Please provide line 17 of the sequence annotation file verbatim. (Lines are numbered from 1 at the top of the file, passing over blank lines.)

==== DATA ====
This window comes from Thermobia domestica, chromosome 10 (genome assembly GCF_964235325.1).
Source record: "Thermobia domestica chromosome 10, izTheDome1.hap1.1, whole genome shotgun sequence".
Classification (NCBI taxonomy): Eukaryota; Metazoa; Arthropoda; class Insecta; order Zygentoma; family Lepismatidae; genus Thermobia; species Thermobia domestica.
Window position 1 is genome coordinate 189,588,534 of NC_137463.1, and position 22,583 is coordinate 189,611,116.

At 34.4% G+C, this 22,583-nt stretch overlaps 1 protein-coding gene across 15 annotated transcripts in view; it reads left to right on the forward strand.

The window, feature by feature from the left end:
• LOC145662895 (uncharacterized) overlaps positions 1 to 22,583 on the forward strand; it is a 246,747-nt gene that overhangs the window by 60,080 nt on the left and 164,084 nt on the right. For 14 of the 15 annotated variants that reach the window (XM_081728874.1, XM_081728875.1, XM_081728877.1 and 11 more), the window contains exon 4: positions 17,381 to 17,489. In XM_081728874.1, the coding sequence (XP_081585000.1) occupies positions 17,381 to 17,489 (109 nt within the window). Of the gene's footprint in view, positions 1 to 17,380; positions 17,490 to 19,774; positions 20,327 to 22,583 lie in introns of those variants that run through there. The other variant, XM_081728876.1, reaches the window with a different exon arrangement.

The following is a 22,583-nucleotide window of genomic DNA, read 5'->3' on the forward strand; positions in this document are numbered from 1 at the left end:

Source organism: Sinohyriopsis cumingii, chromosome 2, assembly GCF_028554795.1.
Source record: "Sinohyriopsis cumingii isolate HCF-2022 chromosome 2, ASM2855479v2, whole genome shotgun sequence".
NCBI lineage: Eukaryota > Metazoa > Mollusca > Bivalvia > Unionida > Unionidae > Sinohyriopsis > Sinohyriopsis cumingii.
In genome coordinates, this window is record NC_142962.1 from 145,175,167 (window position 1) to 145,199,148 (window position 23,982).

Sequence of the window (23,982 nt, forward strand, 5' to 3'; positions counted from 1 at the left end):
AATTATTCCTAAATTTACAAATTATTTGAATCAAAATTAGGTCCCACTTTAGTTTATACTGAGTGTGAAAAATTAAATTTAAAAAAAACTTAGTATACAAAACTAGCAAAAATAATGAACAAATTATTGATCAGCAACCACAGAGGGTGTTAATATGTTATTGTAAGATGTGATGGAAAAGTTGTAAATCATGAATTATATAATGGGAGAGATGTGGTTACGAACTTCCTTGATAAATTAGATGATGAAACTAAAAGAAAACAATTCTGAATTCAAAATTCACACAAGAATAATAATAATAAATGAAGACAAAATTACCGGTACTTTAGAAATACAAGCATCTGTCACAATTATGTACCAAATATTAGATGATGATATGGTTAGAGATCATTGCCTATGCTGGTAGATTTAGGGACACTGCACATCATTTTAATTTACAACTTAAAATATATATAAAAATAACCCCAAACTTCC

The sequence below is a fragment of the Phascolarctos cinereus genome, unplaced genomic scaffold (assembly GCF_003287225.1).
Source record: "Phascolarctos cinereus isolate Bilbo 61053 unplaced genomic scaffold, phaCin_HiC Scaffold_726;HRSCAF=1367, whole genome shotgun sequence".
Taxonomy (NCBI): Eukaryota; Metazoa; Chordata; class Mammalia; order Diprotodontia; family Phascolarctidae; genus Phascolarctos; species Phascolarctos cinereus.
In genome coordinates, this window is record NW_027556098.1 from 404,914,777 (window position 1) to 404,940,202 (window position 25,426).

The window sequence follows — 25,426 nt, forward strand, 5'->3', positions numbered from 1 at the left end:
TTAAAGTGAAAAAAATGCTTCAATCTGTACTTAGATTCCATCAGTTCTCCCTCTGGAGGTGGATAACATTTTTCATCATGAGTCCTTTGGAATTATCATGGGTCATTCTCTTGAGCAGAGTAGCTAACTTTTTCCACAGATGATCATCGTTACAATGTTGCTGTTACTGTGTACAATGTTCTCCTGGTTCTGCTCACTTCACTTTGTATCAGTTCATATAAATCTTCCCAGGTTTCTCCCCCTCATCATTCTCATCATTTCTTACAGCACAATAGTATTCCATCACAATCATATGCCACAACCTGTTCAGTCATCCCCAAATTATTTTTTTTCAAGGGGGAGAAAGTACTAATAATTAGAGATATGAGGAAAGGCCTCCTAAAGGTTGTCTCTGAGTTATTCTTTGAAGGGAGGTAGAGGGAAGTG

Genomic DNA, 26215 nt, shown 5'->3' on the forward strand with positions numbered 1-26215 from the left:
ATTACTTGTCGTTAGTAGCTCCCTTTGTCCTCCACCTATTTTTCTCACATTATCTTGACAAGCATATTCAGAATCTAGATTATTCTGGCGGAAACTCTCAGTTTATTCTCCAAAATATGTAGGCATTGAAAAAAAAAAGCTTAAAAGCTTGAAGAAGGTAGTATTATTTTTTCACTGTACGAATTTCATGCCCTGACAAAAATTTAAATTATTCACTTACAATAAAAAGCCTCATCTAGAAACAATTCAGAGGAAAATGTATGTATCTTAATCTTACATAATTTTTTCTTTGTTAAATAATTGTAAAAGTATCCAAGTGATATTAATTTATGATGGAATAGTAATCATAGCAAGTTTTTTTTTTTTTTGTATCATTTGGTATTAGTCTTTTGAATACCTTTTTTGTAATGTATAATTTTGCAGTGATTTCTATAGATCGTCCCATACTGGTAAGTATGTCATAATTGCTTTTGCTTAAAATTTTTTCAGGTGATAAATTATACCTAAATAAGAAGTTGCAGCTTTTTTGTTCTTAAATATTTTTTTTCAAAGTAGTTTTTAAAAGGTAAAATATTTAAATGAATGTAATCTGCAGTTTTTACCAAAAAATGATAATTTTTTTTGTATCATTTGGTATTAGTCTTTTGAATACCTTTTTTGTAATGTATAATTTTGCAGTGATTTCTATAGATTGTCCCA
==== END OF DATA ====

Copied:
Taxonomy (NCBI): Eukaryota; Metazoa; Chordata; class Mammalia; order Diprotodontia; family Phascolarctidae; genus Phascolarctos; species Phascolarctos cinereus.